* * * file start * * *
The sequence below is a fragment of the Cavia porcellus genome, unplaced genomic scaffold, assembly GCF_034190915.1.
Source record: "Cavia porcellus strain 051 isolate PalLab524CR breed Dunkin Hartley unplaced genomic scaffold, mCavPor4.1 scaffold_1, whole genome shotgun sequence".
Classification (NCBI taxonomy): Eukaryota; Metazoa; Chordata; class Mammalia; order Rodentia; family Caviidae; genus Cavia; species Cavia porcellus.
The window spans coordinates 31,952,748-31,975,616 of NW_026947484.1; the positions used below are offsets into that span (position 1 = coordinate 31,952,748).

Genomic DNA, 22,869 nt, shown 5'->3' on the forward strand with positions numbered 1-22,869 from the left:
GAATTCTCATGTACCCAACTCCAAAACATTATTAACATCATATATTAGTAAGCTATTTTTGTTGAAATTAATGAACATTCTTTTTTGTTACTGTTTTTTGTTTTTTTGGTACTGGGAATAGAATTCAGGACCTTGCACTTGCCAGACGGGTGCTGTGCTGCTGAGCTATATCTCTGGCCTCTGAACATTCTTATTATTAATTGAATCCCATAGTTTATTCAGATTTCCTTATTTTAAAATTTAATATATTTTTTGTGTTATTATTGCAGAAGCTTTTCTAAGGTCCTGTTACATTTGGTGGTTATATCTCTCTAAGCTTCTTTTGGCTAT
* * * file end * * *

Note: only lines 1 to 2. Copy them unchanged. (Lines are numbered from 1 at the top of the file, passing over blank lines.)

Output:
The sequence below is a fragment of the Cavia porcellus genome, unplaced genomic scaffold, assembly GCF_034190915.1.
Source record: "Cavia porcellus strain 051 isolate PalLab524CR breed Dunkin Hartley unplaced genomic scaffold, mCavPor4.1 scaffold_1, whole genome shotgun sequence".